That most basic protection is being sacrificed. Based on a secret accusation - a mistake, malicious charges by an enemy, misidentification - people will be denied the right to fly and put at risk of arrest in some other country.
There is an appeal. But your name could be on a list today and you wouldn't know it. You might find out on the day you try to fly to your daughter's wedding and are turned away.
Since 9/11 most of the things that have made our lives worse have come from our governments' response to terror threats, not from external enemies. From the small, like the increased difficulty in travelling; to the dramatic, like our troops involvement in the Afghan war.
We've tolerated the changes, hopeful they were needed to keep us safe.
But it's time to stop. When our government proposes to create lists of enemies and deny them the right to travel - and in the process accomplish little in terms of real safety - things have gone too far.
Footnote: Why do we have a no-fly list? Because it will please the U.S., the only other country with a similar program. It will give the illusion of increased safety. And because security forces always want to compile lists of suspect people and find ways to use them. It is the politicians who are supposed to guard citizens' rights.

Tuesday, June 19, 2007

Premier's interference steers B.C. Lotteries wrong way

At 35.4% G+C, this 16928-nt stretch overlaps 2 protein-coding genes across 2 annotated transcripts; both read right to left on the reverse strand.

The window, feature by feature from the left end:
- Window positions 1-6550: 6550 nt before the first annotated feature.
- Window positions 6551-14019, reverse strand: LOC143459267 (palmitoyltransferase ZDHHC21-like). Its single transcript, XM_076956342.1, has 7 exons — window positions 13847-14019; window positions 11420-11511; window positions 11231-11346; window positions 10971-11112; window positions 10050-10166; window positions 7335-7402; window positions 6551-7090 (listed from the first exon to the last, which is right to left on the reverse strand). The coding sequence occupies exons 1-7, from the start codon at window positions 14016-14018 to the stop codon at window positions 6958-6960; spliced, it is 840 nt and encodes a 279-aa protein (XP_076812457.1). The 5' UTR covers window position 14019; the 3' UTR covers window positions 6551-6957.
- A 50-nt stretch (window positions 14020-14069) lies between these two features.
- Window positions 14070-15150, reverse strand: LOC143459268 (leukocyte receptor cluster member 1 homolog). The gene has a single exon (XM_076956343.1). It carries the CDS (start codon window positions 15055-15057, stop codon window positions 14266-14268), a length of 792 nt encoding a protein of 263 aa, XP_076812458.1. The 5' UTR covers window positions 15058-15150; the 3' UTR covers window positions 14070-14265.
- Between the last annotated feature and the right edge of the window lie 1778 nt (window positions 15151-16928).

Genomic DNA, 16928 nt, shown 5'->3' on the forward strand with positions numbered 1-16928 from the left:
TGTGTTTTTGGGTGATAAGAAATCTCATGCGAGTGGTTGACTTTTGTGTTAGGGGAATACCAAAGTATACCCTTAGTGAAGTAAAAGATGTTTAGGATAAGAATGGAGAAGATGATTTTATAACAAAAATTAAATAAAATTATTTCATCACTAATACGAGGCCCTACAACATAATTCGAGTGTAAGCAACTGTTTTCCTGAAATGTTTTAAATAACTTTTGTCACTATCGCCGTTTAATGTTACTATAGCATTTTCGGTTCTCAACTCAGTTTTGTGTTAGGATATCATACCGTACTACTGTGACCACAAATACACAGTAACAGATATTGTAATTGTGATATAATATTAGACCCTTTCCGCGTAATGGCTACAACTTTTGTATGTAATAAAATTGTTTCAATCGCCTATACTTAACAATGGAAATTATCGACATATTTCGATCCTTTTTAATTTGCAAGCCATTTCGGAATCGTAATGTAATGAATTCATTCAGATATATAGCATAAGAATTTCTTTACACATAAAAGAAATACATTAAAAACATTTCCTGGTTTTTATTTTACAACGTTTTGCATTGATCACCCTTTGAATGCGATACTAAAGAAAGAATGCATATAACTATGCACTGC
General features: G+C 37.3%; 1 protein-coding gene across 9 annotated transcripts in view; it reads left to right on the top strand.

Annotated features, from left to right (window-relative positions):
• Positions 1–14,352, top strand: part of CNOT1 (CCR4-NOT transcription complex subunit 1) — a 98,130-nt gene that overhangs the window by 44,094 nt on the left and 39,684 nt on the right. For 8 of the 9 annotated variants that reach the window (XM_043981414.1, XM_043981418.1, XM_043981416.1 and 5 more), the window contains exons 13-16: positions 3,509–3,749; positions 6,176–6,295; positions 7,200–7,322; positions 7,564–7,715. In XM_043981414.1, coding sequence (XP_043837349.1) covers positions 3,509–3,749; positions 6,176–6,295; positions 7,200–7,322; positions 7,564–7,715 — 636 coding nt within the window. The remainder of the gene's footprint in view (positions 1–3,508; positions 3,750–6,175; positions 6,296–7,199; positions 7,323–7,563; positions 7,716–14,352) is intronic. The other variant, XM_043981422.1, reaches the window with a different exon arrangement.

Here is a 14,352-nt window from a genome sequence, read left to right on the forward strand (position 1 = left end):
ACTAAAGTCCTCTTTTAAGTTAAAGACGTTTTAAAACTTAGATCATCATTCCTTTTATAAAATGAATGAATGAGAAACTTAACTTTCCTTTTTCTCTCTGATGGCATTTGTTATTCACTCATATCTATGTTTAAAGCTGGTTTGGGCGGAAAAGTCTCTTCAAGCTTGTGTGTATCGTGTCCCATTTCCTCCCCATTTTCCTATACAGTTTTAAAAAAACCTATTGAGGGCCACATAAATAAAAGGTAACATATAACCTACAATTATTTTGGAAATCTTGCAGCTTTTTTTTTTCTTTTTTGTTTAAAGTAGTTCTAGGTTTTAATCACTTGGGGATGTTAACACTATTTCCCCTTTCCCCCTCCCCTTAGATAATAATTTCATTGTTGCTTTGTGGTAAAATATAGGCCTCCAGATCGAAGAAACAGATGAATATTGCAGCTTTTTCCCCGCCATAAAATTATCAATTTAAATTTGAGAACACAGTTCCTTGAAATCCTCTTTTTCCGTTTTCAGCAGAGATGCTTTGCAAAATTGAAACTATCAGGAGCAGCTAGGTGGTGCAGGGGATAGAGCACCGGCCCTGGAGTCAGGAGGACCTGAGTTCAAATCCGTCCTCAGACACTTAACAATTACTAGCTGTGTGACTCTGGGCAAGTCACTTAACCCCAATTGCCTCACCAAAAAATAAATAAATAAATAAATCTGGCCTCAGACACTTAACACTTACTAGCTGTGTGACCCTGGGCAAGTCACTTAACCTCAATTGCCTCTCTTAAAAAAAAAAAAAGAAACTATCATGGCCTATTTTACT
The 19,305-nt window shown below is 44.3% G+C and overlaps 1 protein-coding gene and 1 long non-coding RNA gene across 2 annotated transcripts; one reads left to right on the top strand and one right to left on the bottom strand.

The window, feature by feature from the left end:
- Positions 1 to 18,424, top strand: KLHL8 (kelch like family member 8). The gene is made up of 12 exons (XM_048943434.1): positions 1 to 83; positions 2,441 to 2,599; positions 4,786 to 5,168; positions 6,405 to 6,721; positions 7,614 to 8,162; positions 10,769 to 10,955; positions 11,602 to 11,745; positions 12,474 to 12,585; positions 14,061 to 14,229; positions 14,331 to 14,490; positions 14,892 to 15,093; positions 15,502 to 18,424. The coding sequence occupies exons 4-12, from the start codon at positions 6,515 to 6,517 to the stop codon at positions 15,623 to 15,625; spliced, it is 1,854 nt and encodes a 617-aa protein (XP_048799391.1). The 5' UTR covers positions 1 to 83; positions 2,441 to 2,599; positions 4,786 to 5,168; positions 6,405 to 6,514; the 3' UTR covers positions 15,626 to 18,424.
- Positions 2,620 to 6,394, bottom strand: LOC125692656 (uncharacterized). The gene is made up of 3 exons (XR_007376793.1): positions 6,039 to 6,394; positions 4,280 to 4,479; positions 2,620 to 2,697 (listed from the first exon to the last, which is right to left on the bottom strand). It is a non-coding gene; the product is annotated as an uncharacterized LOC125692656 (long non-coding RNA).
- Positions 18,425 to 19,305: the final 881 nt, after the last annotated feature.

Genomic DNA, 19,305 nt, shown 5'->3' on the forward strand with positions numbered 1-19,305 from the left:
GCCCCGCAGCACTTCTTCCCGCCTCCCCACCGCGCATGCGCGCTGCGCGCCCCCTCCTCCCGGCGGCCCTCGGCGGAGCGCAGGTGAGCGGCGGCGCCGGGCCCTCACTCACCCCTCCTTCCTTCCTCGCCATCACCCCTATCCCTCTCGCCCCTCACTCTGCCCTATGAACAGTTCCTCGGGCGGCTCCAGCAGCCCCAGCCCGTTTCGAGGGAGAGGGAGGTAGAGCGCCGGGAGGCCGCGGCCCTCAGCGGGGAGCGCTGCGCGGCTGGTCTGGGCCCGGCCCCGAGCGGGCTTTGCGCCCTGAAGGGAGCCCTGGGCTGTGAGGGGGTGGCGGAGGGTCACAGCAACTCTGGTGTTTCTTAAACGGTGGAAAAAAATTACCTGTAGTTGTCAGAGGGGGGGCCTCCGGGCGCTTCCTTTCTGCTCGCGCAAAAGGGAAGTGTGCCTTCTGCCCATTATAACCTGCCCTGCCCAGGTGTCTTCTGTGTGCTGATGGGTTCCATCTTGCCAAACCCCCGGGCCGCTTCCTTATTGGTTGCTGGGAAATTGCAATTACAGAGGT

Investors get nervous when a company director becomes so concerned about its direction that he resigns.
Directors are usually onside, or they leave quietly when their term ends. If they bolt, it's considered bad news.
John Bell has just bolted. He resigned as a director of the B.C. Lottery Corp. last _week. Bell, a consultant, was among the B.C. Liberals' early appointments to the board back in 2001, in the months following their election win.
Bell says his resignation wasn't related to the devastating B.C. ombudsman's report on the failure of both the lottery corporation and the government to protect customers from fraud.
"I am leaving the board due to differences of opinion subsequent to the report's release.," he said in a news release.
Which leaves a couple of likely explanations. Either Bell disagreed with the board's decision - made under some political pressure - to fire corporation CEO Vic Poleschuk in the wake of the report.
Or he balked at the board's willingness to hire an interim CEO pushed on it by Premier Gordon Campbell.
It's tough to see how Poleschuk could have stayed, given the ombudsman's report. It found a failure to establish procedures that would protect people who bought lottery tickets from fraud; a lack of meaningful response when people raised complaints; and an empty, misleading response when the problem became public last fall.